On the odd occasion, however, there will be one individual who dives in for a kiss on the lips. Such impertinence may catch you by surprise, but it's important to remember not to be overly bemused. This bold adventure is really no big deal and probably innocent enough unless, of course, that individual slips you the peppermint tongue. Then, there may be something else going on. Remain calm. Do not moan, groan, or suddenly reach for an erotic zone. Above all else, it is probably not advisable to send your tongue back to that person. Doing so might be interpreted as a signal that you have the rest of the night free and that maybe the two of you could find a room at the inn. Should there be no rooms at the inn, seemingly a typical scenario during the Christmas season, you could well end up in a car idling somewhere on the back forty of the Walmart parking lot, where all kinds of extra giving and receiving could take place.

Family functions also usually involve a certain amount of kissing. Once again, greeting members of the "family" with a kiss seems innocent enough. I must report, however, that on more than one occasion during my married years when I attended such get-togethers with the in-laws, there was one of my ex's younger sisters who took the salutatory kiss to a whole other level. Not only was the kiss somewhat provocative, but the manner in which she ran her fingers down my back sent a shiver right back up my spine, and for the life of me I don't know why, but my own hands drifted over her derrière.

Such a greeting is definitely not advisable. It confuses the whole festive purpose of the evening, and the folks around you get as prickly as the needles on that Boy Scout Christmas tree. Worse still, when you return home later that evening to fall into bed with your spouse, you may find a whole new meaning to the term, "silent night," and you'd be a fool to expect your sleigh bells to be jingling anytime soon.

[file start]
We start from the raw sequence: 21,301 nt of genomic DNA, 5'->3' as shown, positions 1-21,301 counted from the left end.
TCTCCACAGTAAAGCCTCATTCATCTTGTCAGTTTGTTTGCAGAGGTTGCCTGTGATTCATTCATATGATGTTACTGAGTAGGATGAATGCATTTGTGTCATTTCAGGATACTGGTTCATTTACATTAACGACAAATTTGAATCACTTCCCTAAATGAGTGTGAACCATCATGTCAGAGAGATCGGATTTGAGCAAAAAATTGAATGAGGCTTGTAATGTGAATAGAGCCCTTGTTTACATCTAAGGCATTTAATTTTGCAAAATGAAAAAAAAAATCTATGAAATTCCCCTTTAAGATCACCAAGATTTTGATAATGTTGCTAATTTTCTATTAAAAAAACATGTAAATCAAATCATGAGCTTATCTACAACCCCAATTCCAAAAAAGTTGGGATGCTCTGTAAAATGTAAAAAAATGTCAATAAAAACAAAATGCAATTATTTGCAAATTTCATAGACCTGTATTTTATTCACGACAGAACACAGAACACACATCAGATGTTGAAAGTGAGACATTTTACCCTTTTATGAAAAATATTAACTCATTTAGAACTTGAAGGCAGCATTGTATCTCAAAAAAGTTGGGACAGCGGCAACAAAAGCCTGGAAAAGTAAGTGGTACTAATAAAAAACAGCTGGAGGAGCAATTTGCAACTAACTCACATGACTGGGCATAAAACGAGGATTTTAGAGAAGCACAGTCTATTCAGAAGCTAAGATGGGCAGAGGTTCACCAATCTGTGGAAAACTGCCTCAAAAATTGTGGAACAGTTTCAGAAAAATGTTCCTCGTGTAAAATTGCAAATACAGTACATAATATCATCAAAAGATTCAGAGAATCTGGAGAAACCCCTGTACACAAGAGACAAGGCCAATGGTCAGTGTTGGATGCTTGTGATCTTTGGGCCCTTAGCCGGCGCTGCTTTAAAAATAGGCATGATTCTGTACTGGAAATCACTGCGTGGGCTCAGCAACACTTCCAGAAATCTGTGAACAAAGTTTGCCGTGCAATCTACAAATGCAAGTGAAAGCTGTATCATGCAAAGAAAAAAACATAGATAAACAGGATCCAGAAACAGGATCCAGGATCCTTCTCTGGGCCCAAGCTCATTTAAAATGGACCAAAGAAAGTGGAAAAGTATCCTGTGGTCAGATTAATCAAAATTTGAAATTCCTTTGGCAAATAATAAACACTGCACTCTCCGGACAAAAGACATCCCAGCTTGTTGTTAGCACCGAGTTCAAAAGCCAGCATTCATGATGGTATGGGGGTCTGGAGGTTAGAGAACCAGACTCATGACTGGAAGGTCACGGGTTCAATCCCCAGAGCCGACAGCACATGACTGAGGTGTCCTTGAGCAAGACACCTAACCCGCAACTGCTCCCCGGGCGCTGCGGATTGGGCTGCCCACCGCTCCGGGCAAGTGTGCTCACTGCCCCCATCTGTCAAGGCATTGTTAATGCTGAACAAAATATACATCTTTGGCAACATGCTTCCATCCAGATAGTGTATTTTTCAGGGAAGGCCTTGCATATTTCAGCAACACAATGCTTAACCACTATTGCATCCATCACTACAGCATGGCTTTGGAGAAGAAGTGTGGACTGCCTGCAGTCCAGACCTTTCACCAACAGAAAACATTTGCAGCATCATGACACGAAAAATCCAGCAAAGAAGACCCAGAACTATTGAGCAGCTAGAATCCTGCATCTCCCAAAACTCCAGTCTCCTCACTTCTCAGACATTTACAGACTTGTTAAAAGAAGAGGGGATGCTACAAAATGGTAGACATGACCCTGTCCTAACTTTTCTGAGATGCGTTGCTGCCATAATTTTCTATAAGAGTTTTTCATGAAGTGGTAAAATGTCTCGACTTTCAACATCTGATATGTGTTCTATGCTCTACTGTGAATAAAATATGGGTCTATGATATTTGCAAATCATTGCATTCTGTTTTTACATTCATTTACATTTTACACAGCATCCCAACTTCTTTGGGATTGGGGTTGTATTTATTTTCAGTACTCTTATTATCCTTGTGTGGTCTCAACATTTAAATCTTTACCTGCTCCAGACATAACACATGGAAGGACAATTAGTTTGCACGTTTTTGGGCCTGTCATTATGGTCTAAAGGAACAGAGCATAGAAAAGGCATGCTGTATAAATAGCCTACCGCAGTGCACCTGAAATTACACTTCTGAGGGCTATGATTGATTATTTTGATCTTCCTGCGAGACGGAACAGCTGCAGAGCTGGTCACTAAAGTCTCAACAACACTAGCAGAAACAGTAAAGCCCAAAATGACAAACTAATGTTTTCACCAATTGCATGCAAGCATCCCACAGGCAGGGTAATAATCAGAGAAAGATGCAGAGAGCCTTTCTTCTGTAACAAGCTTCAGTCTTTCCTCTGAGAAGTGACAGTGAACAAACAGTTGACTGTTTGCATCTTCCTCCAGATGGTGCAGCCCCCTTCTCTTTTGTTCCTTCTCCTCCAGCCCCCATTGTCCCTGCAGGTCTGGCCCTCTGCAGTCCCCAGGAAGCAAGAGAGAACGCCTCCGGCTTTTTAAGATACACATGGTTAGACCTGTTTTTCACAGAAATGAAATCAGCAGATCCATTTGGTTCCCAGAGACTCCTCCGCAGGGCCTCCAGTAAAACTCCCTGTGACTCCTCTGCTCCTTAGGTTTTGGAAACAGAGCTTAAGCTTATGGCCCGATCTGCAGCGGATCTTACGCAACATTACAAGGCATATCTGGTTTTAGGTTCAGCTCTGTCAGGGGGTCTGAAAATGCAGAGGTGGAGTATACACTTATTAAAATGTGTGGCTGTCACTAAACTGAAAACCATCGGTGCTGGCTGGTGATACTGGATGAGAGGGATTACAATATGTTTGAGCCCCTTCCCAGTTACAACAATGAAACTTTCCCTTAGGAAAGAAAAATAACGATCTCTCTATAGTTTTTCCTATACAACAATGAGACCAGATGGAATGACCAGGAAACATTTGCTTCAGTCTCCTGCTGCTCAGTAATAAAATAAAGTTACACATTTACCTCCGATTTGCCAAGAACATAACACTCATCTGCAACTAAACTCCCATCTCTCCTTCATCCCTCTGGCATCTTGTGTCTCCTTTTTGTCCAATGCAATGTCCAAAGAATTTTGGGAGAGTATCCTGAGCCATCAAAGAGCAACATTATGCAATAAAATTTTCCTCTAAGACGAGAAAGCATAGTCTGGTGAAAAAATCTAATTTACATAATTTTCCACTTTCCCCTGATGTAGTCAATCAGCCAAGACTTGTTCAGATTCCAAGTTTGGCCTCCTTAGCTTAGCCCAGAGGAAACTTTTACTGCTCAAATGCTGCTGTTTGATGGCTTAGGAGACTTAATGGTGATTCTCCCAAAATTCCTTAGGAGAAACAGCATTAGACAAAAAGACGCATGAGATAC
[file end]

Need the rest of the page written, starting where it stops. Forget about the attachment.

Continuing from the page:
Since many say that Christmas is for kids, there will most likely always be young children around, and little people under the age of about five or six years love to kiss. It's as if they are high on nutmeg or secretly practising for their future romances.

Personally, I avoid kissing kids. If the situation is so awkward that I absolutely must offer a kiss to some pre-school coddler, I aim for the top of his or her head. Over the years, I have discovered that every other inch of a toddler's anatomy seems a little too well-basted and dripping with daycare bacteria.

No, for me, kissing a kid today almost guarantees that tomorrow will find me with a sore throat, watery eyes, and a fever spiking me into the Emergency Ward at the local hospital. Don't get me wrong. I love kids, but I prefer them at a reasonably safe distance.

Given my disinclination to kiss kids, it should come as no surprise that I vehemently refuse to kiss people's pets. Why is it that some people treat their cats, dogs, gerbils, or whatever as part of the family?

I have found dog owners to be especially troublesome. Many dog owners seem to have some kind of cross-breeding addiction for the tongue-wagging smooches of their household hounds, and you no sooner get in the door than they are pushing little Coco in your face. There is no rule of etiquette that says you must kiss someone's yappy Lhasa Apso. I know where that pooch's tongue has been for most of the day, so that little critter can hump and humbugger my leg all night long, but there is no way in hell that the little varmint is getting anywhere near my mouth.